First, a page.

Is Jean-Luc Godard’s Film Socialism art, a film, a video installation, or just posturing pseudo-philosophical claptrap? I have no idea. It’s not often that I leave a film having been completely unable to engage with what I saw, but that’s where I find myself now. Rumored to be Godard’s last film, Film Socialism adheres to the general style of contemporary Godard (an essay film with aggressive dialectical montage, a complete disregard for narrative, “characters” who speak “dialogue” consisting solely of Godardian aphorisms) but is 10 times as abstruse as previous efforts like In Praise of Love and Notre Musique.
I’m not going to actually review Film Socialism, as any type of critique I could make would be fundamentally worthless. To praise it would be to pretend to understand something I did not; to attack it would amount to no more than a superficial dismissal. Neither of those options is acceptable to me. What I will do instead is simply describe, as best I can, what few surface details I was able to ascertain on one viewing.
First things first: If you haven’t liked Godard’s contemporary films up to this point, Film Socialism seems unlikely to sway you. If you’re a fan, you will at least be familiar with his techniques here. As you have probably heard elsewhere, Film Socialism is “subtitled” only in the loosest possible meaning of the word; the dialogue is in several different languages, primarily French, and maybe half of it has been translated into English. What has been translated is presented in a disjointed pidgin English (“German Jews black,” “nocrimes noblood,” and “aids tool for killing blacks,” to give you some idea). It’s virtually incomprehensible if you don’t speak French, and I have no idea if this technique is a commentary on modern international communication, a linguistic expression of his dialectical philosophy (word fragments clashing and relating), or just a petulant baise-toi to unilingual Anglophones.
Film Socialism appears to be divided into three sections. The first takes place on a cruise ship, where passengers from different countries interact. The second involves a film (or news) crew hanging around a home, attempting to film and interview the family. The third travels to Egypt, Palestine, Odessa, “Hell as” (a pun on the Greek word for Greece, as well as on hélas, the French word for “alas”), Naples, and Barcelona. Throughout, dialogue and image refer, as ever, to nature, historical memory, cinema, art, literature, atrocities (the Holocaust, the Palistinian conflict, the Odessa Steps massacre), imperialism, government and political theory, the French revolution, and the United States’s effect on Europe, among many other things. The film is shot on digital video that ranges in texture from pristine HD to muddy, cellphone-quality footage. Audio is similarly variable, with loud voices and atmospheric noise consistently blowing out the soundtrack. The film ends with a rapid-fire montage of textual intertitles that make a point of not clarifying what came before.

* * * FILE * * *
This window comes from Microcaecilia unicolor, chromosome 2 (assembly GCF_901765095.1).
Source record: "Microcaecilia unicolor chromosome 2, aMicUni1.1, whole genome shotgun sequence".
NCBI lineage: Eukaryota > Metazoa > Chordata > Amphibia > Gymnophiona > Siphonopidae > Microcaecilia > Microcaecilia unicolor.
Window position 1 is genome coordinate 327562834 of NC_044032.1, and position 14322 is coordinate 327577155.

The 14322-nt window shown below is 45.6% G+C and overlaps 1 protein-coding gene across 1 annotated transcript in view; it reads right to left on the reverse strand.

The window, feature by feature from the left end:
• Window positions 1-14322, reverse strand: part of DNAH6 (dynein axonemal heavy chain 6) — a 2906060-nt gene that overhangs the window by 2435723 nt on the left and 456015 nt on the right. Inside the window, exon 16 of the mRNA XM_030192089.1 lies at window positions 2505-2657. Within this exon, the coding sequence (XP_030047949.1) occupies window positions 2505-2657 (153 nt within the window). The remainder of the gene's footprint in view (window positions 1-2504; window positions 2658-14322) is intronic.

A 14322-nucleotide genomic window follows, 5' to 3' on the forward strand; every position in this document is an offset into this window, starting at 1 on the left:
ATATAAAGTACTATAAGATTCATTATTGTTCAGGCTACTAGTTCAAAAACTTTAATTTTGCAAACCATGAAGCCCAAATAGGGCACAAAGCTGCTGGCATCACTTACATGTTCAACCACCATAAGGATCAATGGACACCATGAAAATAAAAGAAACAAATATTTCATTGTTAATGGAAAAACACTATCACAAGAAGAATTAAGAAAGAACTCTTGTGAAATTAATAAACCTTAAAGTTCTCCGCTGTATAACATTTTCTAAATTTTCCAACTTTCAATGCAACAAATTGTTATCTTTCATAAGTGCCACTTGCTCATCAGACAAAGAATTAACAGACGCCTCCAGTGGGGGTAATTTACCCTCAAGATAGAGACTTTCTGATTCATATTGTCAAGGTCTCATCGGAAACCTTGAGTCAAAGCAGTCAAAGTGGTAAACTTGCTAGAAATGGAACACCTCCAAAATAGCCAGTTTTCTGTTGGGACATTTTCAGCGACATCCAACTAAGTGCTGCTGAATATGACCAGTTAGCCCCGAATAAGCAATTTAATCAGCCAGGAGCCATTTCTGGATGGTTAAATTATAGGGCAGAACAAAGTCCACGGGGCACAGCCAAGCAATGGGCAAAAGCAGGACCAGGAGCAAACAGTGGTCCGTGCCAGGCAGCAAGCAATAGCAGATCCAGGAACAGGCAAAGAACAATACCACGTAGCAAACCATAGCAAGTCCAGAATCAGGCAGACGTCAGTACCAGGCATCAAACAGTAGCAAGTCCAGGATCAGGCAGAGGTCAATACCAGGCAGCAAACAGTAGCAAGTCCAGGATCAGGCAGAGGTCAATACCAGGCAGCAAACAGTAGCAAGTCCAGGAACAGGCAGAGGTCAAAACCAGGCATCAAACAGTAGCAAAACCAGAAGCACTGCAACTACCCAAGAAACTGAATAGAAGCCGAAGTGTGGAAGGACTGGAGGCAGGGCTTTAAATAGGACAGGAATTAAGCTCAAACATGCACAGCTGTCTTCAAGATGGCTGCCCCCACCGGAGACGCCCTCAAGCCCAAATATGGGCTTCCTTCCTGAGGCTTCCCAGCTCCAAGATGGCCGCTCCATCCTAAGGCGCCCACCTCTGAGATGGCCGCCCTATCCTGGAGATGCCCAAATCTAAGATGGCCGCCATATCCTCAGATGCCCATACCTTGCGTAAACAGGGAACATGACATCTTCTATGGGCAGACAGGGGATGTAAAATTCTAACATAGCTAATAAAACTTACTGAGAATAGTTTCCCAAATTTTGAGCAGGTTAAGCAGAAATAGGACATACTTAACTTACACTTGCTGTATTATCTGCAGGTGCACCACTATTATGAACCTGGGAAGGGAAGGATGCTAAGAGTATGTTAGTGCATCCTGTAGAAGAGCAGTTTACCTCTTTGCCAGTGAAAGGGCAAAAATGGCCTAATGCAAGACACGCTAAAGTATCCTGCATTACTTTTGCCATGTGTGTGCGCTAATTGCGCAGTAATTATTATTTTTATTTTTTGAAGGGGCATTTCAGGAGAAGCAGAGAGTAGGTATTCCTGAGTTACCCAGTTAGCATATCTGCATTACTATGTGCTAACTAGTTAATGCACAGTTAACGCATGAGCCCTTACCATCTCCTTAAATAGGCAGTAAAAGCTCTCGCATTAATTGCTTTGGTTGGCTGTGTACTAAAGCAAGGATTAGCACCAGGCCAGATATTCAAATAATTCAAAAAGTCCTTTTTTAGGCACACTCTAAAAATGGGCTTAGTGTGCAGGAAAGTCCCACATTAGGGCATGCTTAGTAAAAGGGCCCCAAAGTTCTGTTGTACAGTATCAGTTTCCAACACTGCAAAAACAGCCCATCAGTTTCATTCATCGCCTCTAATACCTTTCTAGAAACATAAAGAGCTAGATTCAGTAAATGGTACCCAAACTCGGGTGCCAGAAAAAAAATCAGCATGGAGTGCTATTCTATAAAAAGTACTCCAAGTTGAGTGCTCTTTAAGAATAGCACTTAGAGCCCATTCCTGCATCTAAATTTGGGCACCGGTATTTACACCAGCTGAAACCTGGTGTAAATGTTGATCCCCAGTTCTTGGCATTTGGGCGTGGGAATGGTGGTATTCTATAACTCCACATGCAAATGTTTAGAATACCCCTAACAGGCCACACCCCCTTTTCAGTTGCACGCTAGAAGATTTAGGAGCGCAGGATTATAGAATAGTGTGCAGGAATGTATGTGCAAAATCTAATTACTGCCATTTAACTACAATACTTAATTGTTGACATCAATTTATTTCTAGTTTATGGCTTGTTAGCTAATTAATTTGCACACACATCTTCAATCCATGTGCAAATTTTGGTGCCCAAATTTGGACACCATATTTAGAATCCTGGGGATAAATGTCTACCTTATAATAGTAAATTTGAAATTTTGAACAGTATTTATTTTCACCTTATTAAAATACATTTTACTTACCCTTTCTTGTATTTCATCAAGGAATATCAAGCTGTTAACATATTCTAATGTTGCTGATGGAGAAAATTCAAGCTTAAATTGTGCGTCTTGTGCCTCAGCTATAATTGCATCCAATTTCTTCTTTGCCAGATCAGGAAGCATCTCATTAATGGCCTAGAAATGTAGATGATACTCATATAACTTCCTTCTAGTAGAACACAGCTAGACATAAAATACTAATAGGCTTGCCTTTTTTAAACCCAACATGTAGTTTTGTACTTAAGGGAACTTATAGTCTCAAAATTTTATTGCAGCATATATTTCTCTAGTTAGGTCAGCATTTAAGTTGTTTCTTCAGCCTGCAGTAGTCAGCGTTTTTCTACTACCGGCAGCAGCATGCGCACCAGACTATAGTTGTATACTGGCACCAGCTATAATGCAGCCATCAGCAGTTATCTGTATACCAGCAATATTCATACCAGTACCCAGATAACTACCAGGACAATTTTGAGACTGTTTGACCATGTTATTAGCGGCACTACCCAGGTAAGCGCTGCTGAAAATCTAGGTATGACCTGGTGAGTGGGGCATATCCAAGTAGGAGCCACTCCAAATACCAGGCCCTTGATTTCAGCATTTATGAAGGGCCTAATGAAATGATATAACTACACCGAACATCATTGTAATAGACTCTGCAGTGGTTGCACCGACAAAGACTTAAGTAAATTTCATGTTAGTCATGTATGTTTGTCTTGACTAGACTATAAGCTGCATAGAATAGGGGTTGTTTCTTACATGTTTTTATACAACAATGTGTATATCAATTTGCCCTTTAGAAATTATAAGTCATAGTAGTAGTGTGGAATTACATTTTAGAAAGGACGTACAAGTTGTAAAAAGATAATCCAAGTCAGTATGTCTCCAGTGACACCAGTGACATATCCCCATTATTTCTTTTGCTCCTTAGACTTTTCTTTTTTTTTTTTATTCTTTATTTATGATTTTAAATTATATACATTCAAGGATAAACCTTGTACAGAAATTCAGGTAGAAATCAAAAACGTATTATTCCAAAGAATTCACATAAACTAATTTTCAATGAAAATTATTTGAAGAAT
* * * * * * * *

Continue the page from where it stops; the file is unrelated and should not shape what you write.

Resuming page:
But, of course, a description of Film Socialism can’t come close to approximating the experience of actually watching it. I’ve tried—and failed, I’m sure—to describe what it is; how it feels and what it means are entirely different issues, ones I’m not remotely capable of addressing right now.
Leave it to Abbas Kiarostami, who himself spent most of the 2000s making imposing experimental video projects, to have made the first genuinely great film of Cannes 2010. The Iranian director’s return to narrative filmmaking, Certified Copy is warm and funny while still representing the most controlled artistic and intellectual statement of the festival. Operating on some levels like a Tuscan Before Sunset, it follows an art gallery owner (Juliette Binoche, who richly deserves the Best Actress prize Lesley Manville will probably win) and an English writer (opera singer William Shimell, superb in his first film role) who go on a tour of southern Tuscany after the they meet at a local conference. He is speaking on his recent book, Certified Copy, about the relationship between original works of art and their copies. The book’s argument is that an imitation is just as good as the original, so long as it has the same effect on the viewer; the history of work doesn’t matter—it’s all in how you look at it.